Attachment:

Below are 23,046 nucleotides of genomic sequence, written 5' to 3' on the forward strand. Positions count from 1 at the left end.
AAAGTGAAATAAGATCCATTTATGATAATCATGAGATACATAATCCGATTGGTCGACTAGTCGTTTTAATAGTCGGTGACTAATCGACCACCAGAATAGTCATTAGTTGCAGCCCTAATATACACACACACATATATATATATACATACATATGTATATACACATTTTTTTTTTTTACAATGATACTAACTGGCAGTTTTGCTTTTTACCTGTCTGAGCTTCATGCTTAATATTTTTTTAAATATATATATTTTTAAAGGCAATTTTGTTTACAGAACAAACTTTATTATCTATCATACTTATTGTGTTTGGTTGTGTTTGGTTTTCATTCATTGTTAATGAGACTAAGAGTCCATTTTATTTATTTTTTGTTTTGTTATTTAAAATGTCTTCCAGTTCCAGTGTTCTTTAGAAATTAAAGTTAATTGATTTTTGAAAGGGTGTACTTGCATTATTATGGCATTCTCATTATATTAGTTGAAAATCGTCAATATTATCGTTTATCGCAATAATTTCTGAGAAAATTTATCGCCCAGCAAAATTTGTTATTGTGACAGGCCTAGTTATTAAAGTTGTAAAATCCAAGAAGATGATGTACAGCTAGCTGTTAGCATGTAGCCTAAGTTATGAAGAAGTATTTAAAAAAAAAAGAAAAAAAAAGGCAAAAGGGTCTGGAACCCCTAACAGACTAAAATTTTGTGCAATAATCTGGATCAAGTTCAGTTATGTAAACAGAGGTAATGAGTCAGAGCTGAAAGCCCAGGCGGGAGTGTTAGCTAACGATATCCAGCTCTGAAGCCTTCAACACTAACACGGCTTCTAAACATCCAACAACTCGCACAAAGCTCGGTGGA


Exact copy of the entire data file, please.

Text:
Below are 23,046 nucleotides of genomic sequence, written 5' to 3' on the forward strand. Positions count from 1 at the left end.
AAAGTGAAATAAGATCCATTTATGATAATCATGAGATACATAATCCGATTGGTCGACTAGTCGTTTTAATAGTCGGTGACTAATCGACCACCAGAATAGTCATTAGTTGCAGCCCTAATATACACACACACATATATATATATACATACATATGTATATACACATTTTTTTTTTTTACAATGATACTAACTGGCAGTTTTGCTTTTTACCTGTCTGAGCTTCATGCTTAATATTTTTTTAAATATATATATTTTTAAAGGCAATTTTGTTTACAGAACAAACTTTATTATCTATCATACTTATTGTGTTTGGTTGTGTTTGGTTTTCATTCATTGTTAATGAGACTAAGAGTCCATTTTATTTATTTTTTGTTTTGTTATTTAAAATGTCTTCCAGTTCCAGTGTTCTTTAGAAATTAAAGTTAATTGATTTTTGAAAGGGTGTACTTGCATTATTATGGCATTCTCATTATATTAGTTGAAAATCGTCAATATTATCGTTTATCGCAATAATTTCTGAGAAAATTTATCGCCCAGCAAAATTTGTTATTGTGACAGGCCTAGTTATTAAAGTTGTAAAATCCAAGAAGATGATGTACAGCTAGCTGTTAGCATGTAGCCTAAGTTATGAAGAAGTATTTAAAAAAAAAAGAAAAAAAAAGGCAAAAGGGTCTGGAACCCCTAACAGACTAAAATTTTGTGCAATAATCTGGATCAAGTTCAGTTATGTAAACAGAGGTAATGAGTCAGAGCTGAAAGCCCAGGCGGGAGTGTTAGCTAACGATATCCAGCTCTGAAGCCTTCAACACTAACACGGCTTCTAAACATCCAACAACTCGCACAAAGCTCGGTGGA